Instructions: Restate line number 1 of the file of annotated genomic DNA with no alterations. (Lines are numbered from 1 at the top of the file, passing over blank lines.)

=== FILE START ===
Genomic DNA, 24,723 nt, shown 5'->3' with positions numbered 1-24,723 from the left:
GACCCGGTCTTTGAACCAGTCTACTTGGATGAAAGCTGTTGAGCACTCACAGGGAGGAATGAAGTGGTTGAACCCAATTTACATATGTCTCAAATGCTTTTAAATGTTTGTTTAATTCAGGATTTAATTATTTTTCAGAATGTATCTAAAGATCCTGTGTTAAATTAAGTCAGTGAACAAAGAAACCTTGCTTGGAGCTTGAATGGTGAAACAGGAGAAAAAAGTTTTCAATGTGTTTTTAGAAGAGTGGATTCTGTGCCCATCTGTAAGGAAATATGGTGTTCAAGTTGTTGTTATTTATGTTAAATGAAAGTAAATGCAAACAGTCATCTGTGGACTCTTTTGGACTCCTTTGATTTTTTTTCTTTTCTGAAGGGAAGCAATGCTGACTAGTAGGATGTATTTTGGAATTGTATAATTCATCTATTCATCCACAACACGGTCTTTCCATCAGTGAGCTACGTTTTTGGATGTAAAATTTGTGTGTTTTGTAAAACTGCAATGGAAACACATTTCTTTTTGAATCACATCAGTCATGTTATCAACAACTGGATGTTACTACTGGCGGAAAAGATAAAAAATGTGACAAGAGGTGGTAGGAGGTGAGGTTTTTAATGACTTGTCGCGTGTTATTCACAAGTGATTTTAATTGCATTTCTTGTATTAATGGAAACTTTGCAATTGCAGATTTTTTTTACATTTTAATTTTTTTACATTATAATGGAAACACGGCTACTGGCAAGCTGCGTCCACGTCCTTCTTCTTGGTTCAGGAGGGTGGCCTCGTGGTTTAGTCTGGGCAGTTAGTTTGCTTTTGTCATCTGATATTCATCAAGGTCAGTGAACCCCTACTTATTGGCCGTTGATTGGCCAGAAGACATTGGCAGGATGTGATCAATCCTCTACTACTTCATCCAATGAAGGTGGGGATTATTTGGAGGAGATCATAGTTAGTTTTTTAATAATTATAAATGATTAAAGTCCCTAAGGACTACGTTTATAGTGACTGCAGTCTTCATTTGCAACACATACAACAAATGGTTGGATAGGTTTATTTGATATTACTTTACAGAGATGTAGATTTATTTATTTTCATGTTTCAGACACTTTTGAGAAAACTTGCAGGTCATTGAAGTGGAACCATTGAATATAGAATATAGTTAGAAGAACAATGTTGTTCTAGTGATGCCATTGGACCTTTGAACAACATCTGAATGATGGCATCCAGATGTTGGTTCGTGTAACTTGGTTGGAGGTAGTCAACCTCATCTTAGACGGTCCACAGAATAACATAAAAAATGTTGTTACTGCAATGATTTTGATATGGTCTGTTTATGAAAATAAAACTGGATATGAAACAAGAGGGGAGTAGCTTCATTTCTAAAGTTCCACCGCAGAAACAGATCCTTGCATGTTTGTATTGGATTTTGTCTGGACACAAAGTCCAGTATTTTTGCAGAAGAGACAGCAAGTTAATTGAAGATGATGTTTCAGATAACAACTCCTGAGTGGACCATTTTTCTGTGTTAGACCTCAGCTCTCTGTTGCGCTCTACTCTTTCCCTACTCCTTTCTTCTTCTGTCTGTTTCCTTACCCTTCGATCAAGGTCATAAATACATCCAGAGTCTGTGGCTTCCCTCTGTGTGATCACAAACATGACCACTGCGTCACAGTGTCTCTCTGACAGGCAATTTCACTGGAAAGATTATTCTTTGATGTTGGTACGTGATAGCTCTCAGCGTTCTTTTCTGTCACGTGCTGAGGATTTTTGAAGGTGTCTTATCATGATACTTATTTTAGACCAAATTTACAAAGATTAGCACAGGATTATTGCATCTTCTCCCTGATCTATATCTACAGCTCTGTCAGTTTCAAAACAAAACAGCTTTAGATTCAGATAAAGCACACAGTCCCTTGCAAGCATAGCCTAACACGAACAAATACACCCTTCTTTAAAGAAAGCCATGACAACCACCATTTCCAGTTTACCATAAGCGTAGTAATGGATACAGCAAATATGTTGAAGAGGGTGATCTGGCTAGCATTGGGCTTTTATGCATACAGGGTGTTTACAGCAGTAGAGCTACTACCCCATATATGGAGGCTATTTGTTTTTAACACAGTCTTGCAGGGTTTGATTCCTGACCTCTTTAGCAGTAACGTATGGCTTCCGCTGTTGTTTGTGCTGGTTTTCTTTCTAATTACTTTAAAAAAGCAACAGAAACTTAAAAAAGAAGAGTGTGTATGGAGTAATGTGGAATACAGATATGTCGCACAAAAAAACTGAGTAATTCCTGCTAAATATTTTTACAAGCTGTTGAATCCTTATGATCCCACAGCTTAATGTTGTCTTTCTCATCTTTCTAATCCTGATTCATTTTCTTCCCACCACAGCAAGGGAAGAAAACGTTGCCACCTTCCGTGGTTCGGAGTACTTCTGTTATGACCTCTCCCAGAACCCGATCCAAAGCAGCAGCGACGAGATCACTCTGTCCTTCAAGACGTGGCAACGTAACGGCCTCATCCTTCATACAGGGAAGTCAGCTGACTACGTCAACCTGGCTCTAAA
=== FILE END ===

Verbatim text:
Genomic DNA, 24,723 nt, shown 5'->3' with positions numbered 1-24,723 from the left: